RESEARCH

PROJECTS

RESEARCH TOPICS

Medical imaging technologies for early and non-invasive disease diagnosis 

Medical imaging is essential for non-invasive clinical decision making. But, it still lacks comprehensive and quantitative disease characterization (required for precision medicine), is not integrated with non-imaging patient data and is expensive. The cost of medical imaging, such as magnetic resonance imaging (MRI), computed tomography (CT), ultrasound (US) and positron emission tomography (PET) are associated with operational costs (scan/staff time), the need for highly trained staff and the equipment itself. To overcome these challenges, in iHEALTH we aim to develop innovative methods that integrate medical imaging-physics/engineering, non-imaging patient data, and artificial intelligence (AI), from data acquisition to clinical decision-making, and evaluate these in hospitals across Chile. 

Inverse problems for medical image reconstruction and reduction of scan times 

Medical imaging requires an analytical model of the acquisition and solving inverse problems to reconstruct images from the raw-data (measured in a different domain, e.g. the frequency domain), which are then used for analysis and interpretation. These inverse problems are ill-posed and require sufficient data to generate good quality images, limiting the ability of medical images  to capture the full spectrum of disease-related processes due to the need for long scan times or high radiation doses. In iHEALTH we aim to develop innovative methods that incorporate physical models of the acquisition and organ of interest into the reconstruction process, as well as exploiting synergies across medical imaging modalities, the medical imaging pipeline and/or across systems with different specifications to improve medical imaging efficiency (faster scans and/or lower radiation dose), efficacy (capturing wider-spectrum of disease related-process) and accessibility (solutions for regular and lower-cost systems). 

Physics-informed artificial intelligence methods for medical imaging acquisition, processing and diagnosis  

Artificial intelligence (AI) based methods have been proposed to automate several aspects of the medical imaging pipeline, including medical imaging acquisition, processing and diagnosis. Yet, most current solutions are based on generic data-driven models that require large training sets, which are usually not available in medical imaging. Moreover, most current solutions are developed for specific populations and technologies and mostly lack interpretability. In iHEALTH we aim to develop innovative methods that incorporate physical models of the acquisition and organ of interest into physics-informed AI solutions to exploit both data-driven and physics-driven components for medical imaging acquisition, processing and diagnosis.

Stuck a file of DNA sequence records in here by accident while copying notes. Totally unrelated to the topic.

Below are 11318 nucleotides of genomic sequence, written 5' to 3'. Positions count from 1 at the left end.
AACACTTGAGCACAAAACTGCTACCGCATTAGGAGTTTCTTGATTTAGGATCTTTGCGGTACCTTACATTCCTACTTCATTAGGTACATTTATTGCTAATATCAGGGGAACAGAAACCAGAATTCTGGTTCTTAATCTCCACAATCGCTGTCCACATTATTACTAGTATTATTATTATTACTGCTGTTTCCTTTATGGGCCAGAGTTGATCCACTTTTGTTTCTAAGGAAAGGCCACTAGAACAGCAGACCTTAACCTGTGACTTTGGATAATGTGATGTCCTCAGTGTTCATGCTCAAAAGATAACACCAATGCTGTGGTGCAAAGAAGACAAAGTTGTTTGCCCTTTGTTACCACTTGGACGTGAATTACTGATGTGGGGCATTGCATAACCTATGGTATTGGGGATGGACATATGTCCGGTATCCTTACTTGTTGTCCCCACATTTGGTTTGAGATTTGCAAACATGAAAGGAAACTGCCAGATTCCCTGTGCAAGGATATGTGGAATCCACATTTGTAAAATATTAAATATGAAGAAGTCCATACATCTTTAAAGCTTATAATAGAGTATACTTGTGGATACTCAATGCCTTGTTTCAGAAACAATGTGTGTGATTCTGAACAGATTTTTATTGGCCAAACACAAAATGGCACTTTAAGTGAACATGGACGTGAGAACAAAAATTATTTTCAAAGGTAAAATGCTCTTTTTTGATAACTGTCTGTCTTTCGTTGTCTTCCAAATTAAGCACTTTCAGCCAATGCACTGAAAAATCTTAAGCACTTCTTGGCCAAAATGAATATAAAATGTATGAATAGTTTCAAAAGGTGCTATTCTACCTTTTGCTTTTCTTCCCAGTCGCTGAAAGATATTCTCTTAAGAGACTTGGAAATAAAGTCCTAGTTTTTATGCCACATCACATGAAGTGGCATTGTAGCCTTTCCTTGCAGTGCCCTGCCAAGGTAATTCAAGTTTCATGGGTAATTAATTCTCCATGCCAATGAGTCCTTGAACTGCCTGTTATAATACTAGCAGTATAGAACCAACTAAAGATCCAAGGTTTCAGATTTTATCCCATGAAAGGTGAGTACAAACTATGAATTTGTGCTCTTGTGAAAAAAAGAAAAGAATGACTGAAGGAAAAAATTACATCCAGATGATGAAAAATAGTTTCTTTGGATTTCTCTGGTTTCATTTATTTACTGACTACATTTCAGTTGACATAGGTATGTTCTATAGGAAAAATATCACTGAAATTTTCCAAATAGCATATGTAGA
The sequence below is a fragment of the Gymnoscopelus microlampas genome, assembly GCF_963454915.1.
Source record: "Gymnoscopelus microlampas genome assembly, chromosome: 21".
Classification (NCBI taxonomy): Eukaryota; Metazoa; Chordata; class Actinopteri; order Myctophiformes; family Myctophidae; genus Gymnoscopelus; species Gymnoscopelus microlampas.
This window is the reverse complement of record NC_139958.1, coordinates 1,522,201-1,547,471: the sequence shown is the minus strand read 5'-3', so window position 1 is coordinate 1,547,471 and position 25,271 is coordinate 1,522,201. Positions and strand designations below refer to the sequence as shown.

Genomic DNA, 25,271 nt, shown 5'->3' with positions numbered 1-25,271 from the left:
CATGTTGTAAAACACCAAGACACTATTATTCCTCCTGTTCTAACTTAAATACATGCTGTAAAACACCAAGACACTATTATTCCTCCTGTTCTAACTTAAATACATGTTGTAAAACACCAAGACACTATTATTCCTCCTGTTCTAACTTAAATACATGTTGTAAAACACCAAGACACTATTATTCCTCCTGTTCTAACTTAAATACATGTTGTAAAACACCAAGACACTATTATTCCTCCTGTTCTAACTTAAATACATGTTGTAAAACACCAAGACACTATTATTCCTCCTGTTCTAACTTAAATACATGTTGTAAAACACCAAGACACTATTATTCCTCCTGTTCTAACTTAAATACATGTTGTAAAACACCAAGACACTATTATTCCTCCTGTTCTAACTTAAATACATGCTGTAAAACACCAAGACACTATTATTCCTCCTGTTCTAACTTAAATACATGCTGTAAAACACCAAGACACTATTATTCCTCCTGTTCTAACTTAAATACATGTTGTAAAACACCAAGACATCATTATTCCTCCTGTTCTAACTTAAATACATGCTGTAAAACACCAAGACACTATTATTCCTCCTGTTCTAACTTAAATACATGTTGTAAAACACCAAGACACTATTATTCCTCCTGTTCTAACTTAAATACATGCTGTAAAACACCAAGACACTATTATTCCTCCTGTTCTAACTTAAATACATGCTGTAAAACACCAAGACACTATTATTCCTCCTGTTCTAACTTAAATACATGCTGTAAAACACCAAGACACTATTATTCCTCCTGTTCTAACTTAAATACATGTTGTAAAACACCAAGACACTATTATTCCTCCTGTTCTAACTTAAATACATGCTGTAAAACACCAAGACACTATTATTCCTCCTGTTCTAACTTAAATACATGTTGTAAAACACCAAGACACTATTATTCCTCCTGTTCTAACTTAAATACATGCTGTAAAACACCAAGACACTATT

Reliable and explainable artificial intelligence methods integrating medical images and other clinical patient data 

Artificial intelligence (AI) based methods have been proposed to automate several aspects of the medical imaging pipeline. Most of these methods focus on the analysis of the images once acquired and reconstructed, and are based on “black-box” models, with their success depending on large amounts of high-quality images. Yet, access to medical images is limited (even more so for labeled data), non-standardised and with disparate quality, making most methods not generalizable to different scenarios (e.g. between hospitals, patient-cohorts). Moreover, most current solutions are developed for specific populations/technologies and mostly lack interpretability. In iHEALTH we aim to develop explainable AI (XAI) methods that integrate medical imaging and non-imaging (e.g. EHR, sensors) data to provide accurate, reliable and interpretable AI-assisted clinical analysis, diagnosis and reporting. 

Biomarkers based on imaging and physiological sensors for early diagnosis and characterization of cardiovascular, liver and cancer diseases 

Cardiovascular (CVD), non-alcoholic fatty liver (NAFLD) and oncology diseases are the leading cause of morbidity and mortality in the Western world. Clinical standards for diagnosing most of these conditions remain invasive (e.g. x-ray angiography, biopsy). Advances in medical imaging and Artificial Intelligence (AI)-based analysis have been proposed for non-invasive assessment, but current methods have limited sensitivity for early-stage disease-related processes and largely lack reproducibility and generalizability. The latter is also due to the nonexistence of advanced medical imaging biobanks in countries like Chile. In iHEALTH we aim to develop innovative biomarkers based on imaging and physiological sensors to enable early diagnosis and characterization of cardiovascular, liver and cancer diseases.

Physics-informed artificial intelligence methods for medical imaging acquisition, processing and diagnosis